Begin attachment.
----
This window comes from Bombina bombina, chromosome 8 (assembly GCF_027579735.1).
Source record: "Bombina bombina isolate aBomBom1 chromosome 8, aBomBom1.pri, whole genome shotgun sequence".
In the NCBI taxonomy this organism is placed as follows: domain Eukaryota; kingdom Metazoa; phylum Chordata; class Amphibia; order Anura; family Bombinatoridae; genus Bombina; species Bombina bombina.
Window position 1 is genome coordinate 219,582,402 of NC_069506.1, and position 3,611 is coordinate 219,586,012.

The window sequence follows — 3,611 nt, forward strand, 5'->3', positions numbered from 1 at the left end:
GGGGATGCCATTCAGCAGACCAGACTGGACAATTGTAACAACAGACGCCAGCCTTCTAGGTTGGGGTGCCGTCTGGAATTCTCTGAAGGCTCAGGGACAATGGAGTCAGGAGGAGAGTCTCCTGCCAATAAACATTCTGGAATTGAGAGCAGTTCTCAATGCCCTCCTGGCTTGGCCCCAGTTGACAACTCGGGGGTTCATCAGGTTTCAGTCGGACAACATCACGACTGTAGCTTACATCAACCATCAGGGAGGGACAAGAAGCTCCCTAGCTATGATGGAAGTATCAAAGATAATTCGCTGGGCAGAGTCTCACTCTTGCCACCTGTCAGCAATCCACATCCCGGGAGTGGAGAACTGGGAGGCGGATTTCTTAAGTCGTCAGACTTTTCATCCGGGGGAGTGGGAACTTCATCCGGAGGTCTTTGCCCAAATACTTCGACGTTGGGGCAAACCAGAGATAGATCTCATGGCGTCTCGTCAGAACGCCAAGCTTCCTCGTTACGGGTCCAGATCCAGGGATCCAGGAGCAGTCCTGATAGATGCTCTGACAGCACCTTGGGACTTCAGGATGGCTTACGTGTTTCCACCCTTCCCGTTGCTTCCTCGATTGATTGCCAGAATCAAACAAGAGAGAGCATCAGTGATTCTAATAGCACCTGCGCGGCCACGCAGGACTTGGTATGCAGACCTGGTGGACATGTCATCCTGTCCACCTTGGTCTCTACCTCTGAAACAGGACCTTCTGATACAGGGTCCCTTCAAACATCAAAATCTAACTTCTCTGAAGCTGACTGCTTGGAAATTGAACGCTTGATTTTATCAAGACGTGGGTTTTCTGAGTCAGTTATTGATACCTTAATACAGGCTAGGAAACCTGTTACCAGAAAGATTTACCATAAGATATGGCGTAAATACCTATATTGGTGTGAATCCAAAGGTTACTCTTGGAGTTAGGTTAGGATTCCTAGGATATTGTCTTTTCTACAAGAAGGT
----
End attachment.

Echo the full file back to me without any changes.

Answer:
This window comes from Bombina bombina, chromosome 8 (assembly GCF_027579735.1).
Source record: "Bombina bombina isolate aBomBom1 chromosome 8, aBomBom1.pri, whole genome shotgun sequence".
In the NCBI taxonomy this organism is placed as follows: domain Eukaryota; kingdom Metazoa; phylum Chordata; class Amphibia; order Anura; family Bombinatoridae; genus Bombina; species Bombina bombina.
Window position 1 is genome coordinate 219,582,402 of NC_069506.1, and position 3,611 is coordinate 219,586,012.

The window sequence follows — 3,611 nt, forward strand, 5'->3', positions numbered from 1 at the left end:
GGGGATGCCATTCAGCAGACCAGACTGGACAATTGTAACAACAGACGCCAGCCTTCTAGGTTGGGGTGCCGTCTGGAATTCTCTGAAGGCTCAGGGACAATGGAGTCAGGAGGAGAGTCTCCTGCCAATAAACATTCTGGAATTGAGAGCAGTTCTCAATGCCCTCCTGGCTTGGCCCCAGTTGACAACTCGGGGGTTCATCAGGTTTCAGTCGGACAACATCACGACTGTAGCTTACATCAACCATCAGGGAGGGACAAGAAGCTCCCTAGCTATGATGGAAGTATCAAAGATAATTCGCTGGGCAGAGTCTCACTCTTGCCACCTGTCAGCAATCCACATCCCGGGAGTGGAGAACTGGGAGGCGGATTTCTTAAGTCGTCAGACTTTTCATCCGGGGGAGTGGGAACTTCATCCGGAGGTCTTTGCCCAAATACTTCGACGTTGGGGCAAACCAGAGATAGATCTCATGGCGTCTCGTCAGAACGCCAAGCTTCCTCGTTACGGGTCCAGATCCAGGGATCCAGGAGCAGTCCTGATAGATGCTCTGACAGCACCTTGGGACTTCAGGATGGCTTACGTGTTTCCACCCTTCCCGTTGCTTCCTCGATTGATTGCCAGAATCAAACAAGAGAGAGCATCAGTGATTCTAATAGCACCTGCGCGGCCACGCAGGACTTGGTATGCAGACCTGGTGGACATGTCATCCTGTCCACCTTGGTCTCTACCTCTGAAACAGGACCTTCTGATACAGGGTCCCTTCAAACATCAAAATCTAACTTCTCTGAAGCTGACTGCTTGGAAATTGAACGCTTGATTTTATCAAGACGTGGGTTTTCTGAGTCAGTTATTGATACCTTAATACAGGCTAGGAAACCTGTTACCAGAAAGATTTACCATAAGATATGGCGTAAATACCTATATTGGTGTGAATCCAAAGGTTACTCTTGGAGTTAGGTTAGGATTCCTAGGATATTGTCTTTTCTACAAGAAGGT